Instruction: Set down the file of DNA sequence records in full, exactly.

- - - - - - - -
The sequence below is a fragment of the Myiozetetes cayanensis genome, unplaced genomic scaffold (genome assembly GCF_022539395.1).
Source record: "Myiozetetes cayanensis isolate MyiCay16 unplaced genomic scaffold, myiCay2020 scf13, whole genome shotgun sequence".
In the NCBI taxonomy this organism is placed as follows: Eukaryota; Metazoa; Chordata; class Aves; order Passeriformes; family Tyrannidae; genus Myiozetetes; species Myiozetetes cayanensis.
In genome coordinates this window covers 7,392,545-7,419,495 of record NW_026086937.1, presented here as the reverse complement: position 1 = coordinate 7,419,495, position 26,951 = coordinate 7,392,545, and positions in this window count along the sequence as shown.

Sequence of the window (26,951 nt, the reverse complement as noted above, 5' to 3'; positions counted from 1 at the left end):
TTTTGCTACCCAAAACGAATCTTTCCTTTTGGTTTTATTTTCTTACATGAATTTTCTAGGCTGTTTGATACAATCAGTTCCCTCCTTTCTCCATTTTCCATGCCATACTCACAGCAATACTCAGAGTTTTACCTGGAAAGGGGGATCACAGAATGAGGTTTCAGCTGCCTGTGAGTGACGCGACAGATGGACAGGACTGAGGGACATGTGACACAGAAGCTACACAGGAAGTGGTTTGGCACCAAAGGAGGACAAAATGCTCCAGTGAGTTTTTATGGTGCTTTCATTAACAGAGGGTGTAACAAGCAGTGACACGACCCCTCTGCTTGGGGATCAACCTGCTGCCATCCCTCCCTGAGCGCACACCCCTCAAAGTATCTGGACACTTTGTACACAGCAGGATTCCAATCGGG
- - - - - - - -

The sequence below is a fragment of the Myiozetetes cayanensis genome, unplaced genomic scaffold (genome assembly GCF_022539395.1).
Source record: "Myiozetetes cayanensis isolate MyiCay16 unplaced genomic scaffold, myiCay2020 scf13, whole genome shotgun sequence".
In the NCBI taxonomy this organism is placed as follows: Eukaryota; Metazoa; Chordata; class Aves; order Passeriformes; family Tyrannidae; genus Myiozetetes; species Myiozetetes cayanensis.
In genome coordinates this window covers 7,392,545-7,419,495 of record NW_026086937.1, presented here as the reverse complement: position 1 = coordinate 7,419,495, position 26,951 = coordinate 7,392,545, and positions in this window count along the sequence as shown.

Sequence of the window (26,951 nt, the reverse complement as noted above, 5' to 3'; positions counted from 1 at the left end):
TTTTGCTACCCAAAACGAATCTTTCCTTTTGGTTTTATTTTCTTACATGAATTTTCTAGGCTGTTTGATACAATCAGTTCCCTCCTTTCTCCATTTTCCATGCCATACTCACAGCAATACTCAGAGTTTTACCTGGAAAGGGGGATCACAGAATGAGGTTTCAGCTGCCTGTGAGTGACGCGACAGATGGACAGGACTGAGGGACATGTGACACAGAAGCTACACAGGAAGTGGTTTGGCACCAAAGGAGGACAAAATGCTCCAGTGAGTTTTTATGGTGCTTTCATTAACAGAGGGTGTAACAAGCAGTGACACGACCCCTCTGCTTGGGGATCAACCTGCTGCCATCCCTCCCTGAGCGCACACCCCTCAAAGTATCTGGACACTTTGTACACAGCAGGATTCCAATCGGG